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We Won’t Find ET on Ocean Planets, Researchers Say

We will see few extraterrestrials if a great many promising exoplanets are Waterworlds

Science writer Matt Williams has been writing a series on the question of why, despite the size of our galaxy, we see no other intelligent life forms. It could be, he suggests, that “many planets out there are just too watery!”

Williams points out that, although water covers 71% of Earth’s surface, it is only 0.02% of the planet’s mass. If the proportion were much higher, Earth would be an ocean planet because the water would surface.

It’s an open question whether an ocean planet would feature highly technologically developed intelligent life forms. Dolphins, for example, are quite intelligent but they do not seek to use any technology.

The question of whether a planet could have too much water arose, Williams tells us, in a 1983 paper by scientist and science fiction writer David Brin (pictured). But it got more attention when we discovered exoplanets that may have water orbiting other stars.

Now the question becomes, how little water is too little? How much is too much? A 2019 astrobiology paper noted,

One of the unique features associated with the Earth is that the fraction of its surface covered by land is comparable to that spanned by its oceans and other water bodies. Here, we investigate how extraterrestrial biospheres depend on the ratio of the surficial land and water fractions. We find that worlds that are overwhelmingly dominated by landmasses or oceans are likely to have sparse biospheres. Our analysis suggests that major evolutionary events such as the build-up of O2 in the atmosphere and the emergence of technological intelligence might be relatively feasible only on a small subset of worlds with surface water fractions ranging approximately between 30% and 90%. We also discuss how our predictions can be evaluated by future observations and the implications for the prevalence of microbial and technological species in the universe.

Manasvi Lingam and Abraham Loeb, Dependence of Biological Activity on the Surface Water Fraction of Planet, The Astronomical Journal, 157:25 (12pp), 2019 January

Williams draws out the implications for us:

The possibility that a great many exoplanets are Waterworlds could be very bad when it comes to the search for life as we know it. Planets that are up to 50% water in mass, for example, would have oceans that are several kilometers deep. Under these conditions, these planets would consist of liquid oceans above layers of high-pressure ice surrounding a rocky core…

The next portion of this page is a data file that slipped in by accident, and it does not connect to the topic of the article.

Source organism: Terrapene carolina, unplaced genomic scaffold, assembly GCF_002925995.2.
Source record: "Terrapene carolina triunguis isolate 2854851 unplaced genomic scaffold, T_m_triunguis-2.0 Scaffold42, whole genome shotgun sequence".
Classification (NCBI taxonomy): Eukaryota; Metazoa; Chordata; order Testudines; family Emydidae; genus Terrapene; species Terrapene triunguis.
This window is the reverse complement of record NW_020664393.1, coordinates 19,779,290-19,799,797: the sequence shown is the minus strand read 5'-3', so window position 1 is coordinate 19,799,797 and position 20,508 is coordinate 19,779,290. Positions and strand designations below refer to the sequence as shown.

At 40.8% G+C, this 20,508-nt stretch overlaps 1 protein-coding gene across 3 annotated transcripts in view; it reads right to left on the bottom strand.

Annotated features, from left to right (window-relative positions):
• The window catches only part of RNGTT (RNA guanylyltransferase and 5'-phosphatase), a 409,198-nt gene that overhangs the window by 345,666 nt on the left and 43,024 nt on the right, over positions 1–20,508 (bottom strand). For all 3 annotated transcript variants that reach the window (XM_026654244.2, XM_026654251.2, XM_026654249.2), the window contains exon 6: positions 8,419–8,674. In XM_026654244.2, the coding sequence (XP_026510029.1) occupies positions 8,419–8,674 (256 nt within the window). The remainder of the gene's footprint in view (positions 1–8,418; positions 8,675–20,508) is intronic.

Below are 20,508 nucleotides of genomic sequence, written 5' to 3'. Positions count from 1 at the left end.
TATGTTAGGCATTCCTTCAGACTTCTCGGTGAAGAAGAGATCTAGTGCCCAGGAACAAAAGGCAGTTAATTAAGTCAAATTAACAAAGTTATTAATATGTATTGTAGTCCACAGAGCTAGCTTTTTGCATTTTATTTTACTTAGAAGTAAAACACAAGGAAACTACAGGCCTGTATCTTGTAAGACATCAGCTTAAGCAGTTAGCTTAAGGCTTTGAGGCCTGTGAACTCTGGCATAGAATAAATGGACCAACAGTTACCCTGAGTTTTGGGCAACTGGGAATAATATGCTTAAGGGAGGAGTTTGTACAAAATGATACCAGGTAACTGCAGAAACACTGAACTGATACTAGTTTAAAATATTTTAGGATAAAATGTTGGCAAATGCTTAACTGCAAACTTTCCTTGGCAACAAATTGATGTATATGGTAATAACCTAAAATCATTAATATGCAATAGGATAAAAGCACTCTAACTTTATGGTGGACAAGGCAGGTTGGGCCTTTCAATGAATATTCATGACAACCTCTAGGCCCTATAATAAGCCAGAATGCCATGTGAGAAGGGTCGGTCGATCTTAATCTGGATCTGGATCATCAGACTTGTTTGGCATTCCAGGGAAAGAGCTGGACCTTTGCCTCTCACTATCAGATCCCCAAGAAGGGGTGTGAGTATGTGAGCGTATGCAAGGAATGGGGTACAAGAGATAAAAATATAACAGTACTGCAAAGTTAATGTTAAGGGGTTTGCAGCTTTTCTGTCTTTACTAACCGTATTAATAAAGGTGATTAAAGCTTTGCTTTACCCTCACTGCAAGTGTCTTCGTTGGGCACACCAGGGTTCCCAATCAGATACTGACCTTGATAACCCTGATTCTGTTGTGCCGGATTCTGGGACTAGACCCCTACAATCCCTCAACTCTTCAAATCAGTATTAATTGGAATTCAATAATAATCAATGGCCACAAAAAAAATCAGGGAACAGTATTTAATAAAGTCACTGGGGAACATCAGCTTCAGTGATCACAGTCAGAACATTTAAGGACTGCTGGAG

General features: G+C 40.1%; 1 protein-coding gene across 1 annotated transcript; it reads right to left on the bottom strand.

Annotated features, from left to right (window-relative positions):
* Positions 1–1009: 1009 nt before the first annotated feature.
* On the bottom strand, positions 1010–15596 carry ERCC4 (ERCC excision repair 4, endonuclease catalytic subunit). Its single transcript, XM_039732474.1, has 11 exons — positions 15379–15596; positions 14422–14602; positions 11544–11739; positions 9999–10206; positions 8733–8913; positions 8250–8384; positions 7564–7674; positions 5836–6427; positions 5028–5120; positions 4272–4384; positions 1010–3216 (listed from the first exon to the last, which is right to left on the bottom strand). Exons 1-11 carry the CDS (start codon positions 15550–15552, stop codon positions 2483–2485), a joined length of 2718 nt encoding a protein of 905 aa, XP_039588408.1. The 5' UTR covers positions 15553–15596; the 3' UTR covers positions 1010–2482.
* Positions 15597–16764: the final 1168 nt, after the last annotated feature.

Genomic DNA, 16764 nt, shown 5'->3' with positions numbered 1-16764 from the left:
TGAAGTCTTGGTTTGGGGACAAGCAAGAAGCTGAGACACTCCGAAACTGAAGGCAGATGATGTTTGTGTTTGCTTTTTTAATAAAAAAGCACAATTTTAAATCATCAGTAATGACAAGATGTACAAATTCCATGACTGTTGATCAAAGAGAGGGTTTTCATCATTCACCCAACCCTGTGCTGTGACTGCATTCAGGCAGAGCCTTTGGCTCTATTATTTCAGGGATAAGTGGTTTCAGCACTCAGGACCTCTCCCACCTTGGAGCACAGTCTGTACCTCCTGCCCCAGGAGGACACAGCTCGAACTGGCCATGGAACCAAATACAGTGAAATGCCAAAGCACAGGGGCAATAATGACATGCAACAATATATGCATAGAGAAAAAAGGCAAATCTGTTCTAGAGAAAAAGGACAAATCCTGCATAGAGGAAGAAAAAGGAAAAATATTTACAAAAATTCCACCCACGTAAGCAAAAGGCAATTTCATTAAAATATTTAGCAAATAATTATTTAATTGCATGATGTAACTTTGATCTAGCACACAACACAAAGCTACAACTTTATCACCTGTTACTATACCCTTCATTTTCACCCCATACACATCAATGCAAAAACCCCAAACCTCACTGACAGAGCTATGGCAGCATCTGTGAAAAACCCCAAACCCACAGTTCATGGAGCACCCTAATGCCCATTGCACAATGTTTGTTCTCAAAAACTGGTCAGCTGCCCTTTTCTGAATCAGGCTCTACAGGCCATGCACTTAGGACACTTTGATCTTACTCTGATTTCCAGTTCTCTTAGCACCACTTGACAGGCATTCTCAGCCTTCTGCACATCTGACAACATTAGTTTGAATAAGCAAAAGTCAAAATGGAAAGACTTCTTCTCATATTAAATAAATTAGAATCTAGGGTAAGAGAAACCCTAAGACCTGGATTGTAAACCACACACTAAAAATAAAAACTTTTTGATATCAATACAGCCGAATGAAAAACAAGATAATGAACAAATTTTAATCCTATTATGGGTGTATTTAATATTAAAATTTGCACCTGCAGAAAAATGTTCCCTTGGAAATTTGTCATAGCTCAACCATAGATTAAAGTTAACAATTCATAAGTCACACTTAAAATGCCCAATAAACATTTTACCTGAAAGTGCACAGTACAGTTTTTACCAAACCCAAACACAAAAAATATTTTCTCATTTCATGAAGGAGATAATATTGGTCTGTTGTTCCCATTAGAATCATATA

Could it be that life as we know it is rare not because of the absence of a key biosignature, but an overabundance of it? This would represent a total inversion of what many astronomers expected to find, but it does present a possible resolution to the Fermi Paradox.

Matt Williams, “Beyond “Fermi’s Paradox” XII: What is the Waterworlds Hypothesis?” at Universe Today

The Fermi Paradox is the question Italian physicist Enrico Fermi (1901–1954) asked in 1950: If they’re out there, where are they?

Williams is not entirely satisfied with the claim that intelligent life could not develop on ocean planets. He would find support from Douglas Adams (1952–2001), the author of Hitchhiker’s Guide to the Galaxy. Recall that, in the fourth book, dolphins survive the catastrophe that engulfs Earth and their signature line is… “So long, and thanks for all the fish.”

Seriously, there is considerable evidence that the universe is fine-tuned for life. Maybe we should look at a simpler explanation than many we have considered:

Life has probably existed on Earth for four billion years but it is only in the last century and a half that humans have been serious about space travel. If other planets in our galaxy that could possibly host intelligent life are affected by the same physical constraints as Earth, their intelligent life forms could be on a schedule roughly similar to ours. They don’t visit us for the same reasons as we don’t visit them: They may suspect we’re out here. But they don’t have the technology to find out.

It’s nothing new. Around 600 AD, the Maya civilization in what is now Guatemala was highly developed. So was the Chinese civilization. They never interacted. They couldn’t. No one had the technology to cross the Pacific reliably so there was no way they could know each other existed. Today, Chinese tourists can visit Maya cultural treasures.

Most likely, the question of whether other planets in our galaxy feature intelligent life can only be resolved in the same way, by further advances in technology. It is, however, fun and useful to continue to develop hypotheses in the meantime.

Biochemist Michael Denton explains how water enables life:

Some other takes on why we don’t see aliens, despite the vastness of the universe:

Maybe we aren’t looking in the right places? A new sky catalog reveals most likely sites for alien technology. “Exotica” lists phenomena for which conventional natural explanations don’t seem to work well.

A particle physicist offers 75 reasons we don’t see aliens. But Oxford’s Future of Humanity Institute gives high odds that we are the only intelligent beings in the galaxy. No matter whose theory about why we don’t see extraterrestrials is right, we are bound to go on wondering and searching.


The aliens exist—but evolved into virtual reality at a nanoscale. That’s the Transcension Hypothesis, the latest in our series on science fiction hypotheses as to why we don’t see extraterrestrials. On this view, after a Singularity, the ETs become virtual intelligences, exploring inner space at an undetectably small scale. (This link takes you to nine other hypotheses worth considering.)

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We Won’t Find ET on Ocean Planets, Researchers Say